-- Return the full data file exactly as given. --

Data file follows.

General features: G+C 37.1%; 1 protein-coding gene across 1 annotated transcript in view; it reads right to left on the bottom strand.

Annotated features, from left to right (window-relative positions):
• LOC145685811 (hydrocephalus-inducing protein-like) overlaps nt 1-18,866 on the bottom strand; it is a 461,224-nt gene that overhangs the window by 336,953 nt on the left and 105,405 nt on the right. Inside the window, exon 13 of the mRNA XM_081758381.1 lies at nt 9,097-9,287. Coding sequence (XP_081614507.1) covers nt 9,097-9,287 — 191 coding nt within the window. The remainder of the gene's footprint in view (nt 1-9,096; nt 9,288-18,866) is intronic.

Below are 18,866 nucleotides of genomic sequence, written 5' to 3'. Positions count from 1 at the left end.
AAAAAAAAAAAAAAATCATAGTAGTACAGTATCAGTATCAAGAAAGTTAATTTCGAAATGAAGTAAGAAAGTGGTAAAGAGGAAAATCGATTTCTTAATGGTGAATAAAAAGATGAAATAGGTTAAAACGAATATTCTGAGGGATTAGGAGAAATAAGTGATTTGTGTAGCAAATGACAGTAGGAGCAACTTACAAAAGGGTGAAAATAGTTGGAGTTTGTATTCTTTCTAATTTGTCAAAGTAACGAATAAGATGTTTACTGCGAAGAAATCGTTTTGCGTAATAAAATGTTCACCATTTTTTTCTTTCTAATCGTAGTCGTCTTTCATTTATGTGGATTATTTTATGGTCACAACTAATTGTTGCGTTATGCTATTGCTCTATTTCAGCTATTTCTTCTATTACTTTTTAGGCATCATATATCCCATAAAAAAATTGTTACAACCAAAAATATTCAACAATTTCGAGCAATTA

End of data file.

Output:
General features: G+C 37.1%; 1 protein-coding gene across 1 annotated transcript in view; it reads right to left on the bottom strand.

Annotated features, from left to right (window-relative positions):
• LOC145685811 (hydrocephalus-inducing protein-like) overlaps nt 1-18,866 on the bottom strand; it is a 461,224-nt gene that overhangs the window by 336,953 nt on the left and 105,405 nt on the right. Inside the window, exon 13 of the mRNA XM_081758381.1 lies at nt 9,097-9,287. Coding sequence (XP_081614507.1) covers nt 9,097-9,287 — 191 coding nt within the window. The remainder of the gene's footprint in view (nt 1-9,096; nt 9,288-18,866) is intronic.

Below are 18,866 nucleotides of genomic sequence, written 5' to 3'. Positions count from 1 at the left end.
AAAAAAAAAAAAAAATCATAGTAGTACAGTATCAGTATCAAGAAAGTTAATTTCGAAATGAAGTAAGAAAGTGGTAAAGAGGAAAATCGATTTCTTAATGGTGAATAAAAAGATGAAATAGGTTAAAACGAATATTCTGAGGGATTAGGAGAAATAAGTGATTTGTGTAGCAAATGACAGTAGGAGCAACTTACAAAAGGGTGAAAATAGTTGGAGTTTGTATTCTTTCTAATTTGTCAAAGTAACGAATAAGATGTTTACTGCGAAGAAATCGTTTTGCGTAATAAAATGTTCACCATTTTTTTCTTTCTAATCGTAGTCGTCTTTCATTTATGTGGATTATTTTATGGTCACAACTAATTGTTGCGTTATGCTATTGCTCTATTTCAGCTATTTCTTCTATTACTTTTTAGGCATCATATATCCCATAAAAAAATTGTTACAACCAAAAATATTCAACAATTTCGAGCAATTA